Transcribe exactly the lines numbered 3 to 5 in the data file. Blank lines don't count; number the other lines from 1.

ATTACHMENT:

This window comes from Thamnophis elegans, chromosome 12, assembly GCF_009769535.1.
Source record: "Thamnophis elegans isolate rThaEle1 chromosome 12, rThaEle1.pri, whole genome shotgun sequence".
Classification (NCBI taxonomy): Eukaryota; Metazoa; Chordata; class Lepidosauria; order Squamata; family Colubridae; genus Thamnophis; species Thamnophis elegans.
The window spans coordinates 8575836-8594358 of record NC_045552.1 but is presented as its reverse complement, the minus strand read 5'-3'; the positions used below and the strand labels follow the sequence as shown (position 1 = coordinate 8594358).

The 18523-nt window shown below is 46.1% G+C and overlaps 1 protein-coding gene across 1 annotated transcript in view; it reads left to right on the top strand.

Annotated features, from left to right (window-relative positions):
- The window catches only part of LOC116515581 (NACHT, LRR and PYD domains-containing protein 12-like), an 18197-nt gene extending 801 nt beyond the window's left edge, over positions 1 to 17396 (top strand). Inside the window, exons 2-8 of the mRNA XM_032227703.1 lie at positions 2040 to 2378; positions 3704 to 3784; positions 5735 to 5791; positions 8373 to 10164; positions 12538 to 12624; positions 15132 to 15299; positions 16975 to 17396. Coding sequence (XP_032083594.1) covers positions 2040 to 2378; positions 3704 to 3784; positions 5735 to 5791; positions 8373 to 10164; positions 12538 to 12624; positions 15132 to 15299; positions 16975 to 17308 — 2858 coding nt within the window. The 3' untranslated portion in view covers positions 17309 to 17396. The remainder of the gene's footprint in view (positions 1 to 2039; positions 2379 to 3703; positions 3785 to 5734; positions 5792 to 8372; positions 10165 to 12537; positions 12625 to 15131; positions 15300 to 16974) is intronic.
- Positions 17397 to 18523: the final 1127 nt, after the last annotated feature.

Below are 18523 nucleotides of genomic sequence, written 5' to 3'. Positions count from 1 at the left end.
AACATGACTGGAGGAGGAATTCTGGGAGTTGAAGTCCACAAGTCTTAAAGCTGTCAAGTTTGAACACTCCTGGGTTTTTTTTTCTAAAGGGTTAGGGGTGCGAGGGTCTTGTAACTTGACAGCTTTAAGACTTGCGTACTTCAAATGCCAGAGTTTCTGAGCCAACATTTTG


Classification (NCBI taxonomy): Eukaryota; Metazoa; Chordata; class Lepidosauria; order Squamata; family Colubridae; genus Thamnophis; species Thamnophis elegans.
The window spans coordinates 8575836-8594358 of record NC_045552.1 but is presented as its reverse complement, the minus strand read 5'-3'; the positions used below and the strand labels follow the sequence as shown (position 1 = coordinate 8594358).

The 18523-nt window shown below is 46.1% G+C and overlaps 1 protein-coding gene across 1 annotated transcript in view; it reads left to right on the top strand.